On May 17, Illinois Gov. JB Pritzker signed SB 1596, a bill that gives employees who developed work-related diseases that did not manifest until 25 years had passed from exposure to asbestos or radiation the right to file a civil lawsuit against their employers for the harm.
For many motorists, road construction is an unavoidable headache; people don't like to be delayed and detoured. While construction is a temporary inconvenience, some drivers get so upset with it that they become aggressive, impatient and reckless. When this happens, the lives and safety of the road workers on the scene can be in jeopardy.
There are many misconceptions about the benefits available to people injured on the job. Some people think workers' compensation benefits are reserved for only severe or fatal injuries while others assume that they could be fired if they file a claim for benefits. Believing these and other misconceptions can be a costly mistake, especially when it comes to assumptions regarding the actual amount of compensation that may be available.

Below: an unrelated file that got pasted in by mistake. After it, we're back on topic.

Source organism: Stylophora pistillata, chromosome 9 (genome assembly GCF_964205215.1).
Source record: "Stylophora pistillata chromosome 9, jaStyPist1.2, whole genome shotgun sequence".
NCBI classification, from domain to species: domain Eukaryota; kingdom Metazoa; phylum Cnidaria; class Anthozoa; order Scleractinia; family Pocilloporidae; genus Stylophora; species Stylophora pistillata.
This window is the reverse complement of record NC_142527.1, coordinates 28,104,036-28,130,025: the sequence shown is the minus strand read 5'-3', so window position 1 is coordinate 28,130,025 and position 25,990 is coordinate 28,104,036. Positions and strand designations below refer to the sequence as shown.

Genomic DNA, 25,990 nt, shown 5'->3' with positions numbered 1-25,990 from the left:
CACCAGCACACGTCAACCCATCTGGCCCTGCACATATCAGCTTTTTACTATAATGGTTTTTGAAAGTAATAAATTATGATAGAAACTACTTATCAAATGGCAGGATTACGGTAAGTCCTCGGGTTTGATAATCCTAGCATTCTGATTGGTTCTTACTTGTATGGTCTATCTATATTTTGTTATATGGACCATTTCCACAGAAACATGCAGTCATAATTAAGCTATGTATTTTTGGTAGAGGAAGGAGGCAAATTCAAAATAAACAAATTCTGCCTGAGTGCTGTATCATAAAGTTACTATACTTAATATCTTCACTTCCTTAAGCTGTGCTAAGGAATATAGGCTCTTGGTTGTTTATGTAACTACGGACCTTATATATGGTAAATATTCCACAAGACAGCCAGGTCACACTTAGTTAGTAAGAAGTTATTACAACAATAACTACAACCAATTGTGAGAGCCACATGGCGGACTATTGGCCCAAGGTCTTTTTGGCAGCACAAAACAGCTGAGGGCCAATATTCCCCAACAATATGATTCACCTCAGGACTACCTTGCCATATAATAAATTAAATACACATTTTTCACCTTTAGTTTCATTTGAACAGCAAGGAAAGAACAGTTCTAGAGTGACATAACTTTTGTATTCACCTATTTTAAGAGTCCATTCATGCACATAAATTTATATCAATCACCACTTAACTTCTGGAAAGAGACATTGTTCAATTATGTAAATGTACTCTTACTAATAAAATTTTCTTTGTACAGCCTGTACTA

Imagine you are at work on a Friday afternoon. You are eager to start the weekend, and people are starting to pack up and head home. As you head to the bathroom, you slip and fall. You're not sure, but you think you might be hurt.
Injuries or illnesses suffered on the job that affect your ability to work can be very upsetting. Not only can your condition be painful, it can also lead to lost wages and increased medical expenses. As such, securing workers' compensation can be crucial to ease the financial burden of a work-related condition.
Workers' compensation benefits can prove to be a critical resource for injured employees. Not only do these benefits cover eligible medical expenses, but they can also replace a portion of your wages.
When you're injured on the job, you are entitled to workers' compensation to help with lost wages, medical bills, and other expenses. What if you're injured while driving, though?